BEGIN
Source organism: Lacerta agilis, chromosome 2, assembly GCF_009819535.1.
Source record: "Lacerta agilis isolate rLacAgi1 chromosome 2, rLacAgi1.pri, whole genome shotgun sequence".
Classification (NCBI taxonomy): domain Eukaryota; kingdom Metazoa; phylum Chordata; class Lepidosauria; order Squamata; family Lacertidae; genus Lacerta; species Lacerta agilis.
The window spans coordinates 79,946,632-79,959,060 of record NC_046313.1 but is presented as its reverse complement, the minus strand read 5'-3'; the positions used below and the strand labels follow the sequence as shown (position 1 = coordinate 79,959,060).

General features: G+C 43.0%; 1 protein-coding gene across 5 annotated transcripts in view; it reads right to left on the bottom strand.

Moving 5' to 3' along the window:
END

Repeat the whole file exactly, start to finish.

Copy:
Source organism: Lacerta agilis, chromosome 2, assembly GCF_009819535.1.
Source record: "Lacerta agilis isolate rLacAgi1 chromosome 2, rLacAgi1.pri, whole genome shotgun sequence".
Classification (NCBI taxonomy): domain Eukaryota; kingdom Metazoa; phylum Chordata; class Lepidosauria; order Squamata; family Lacertidae; genus Lacerta; species Lacerta agilis.
The window spans coordinates 79,946,632-79,959,060 of record NC_046313.1 but is presented as its reverse complement, the minus strand read 5'-3'; the positions used below and the strand labels follow the sequence as shown (position 1 = coordinate 79,959,060).

General features: G+C 43.0%; 1 protein-coding gene across 5 annotated transcripts in view; it reads right to left on the bottom strand.

Moving 5' to 3' along the window: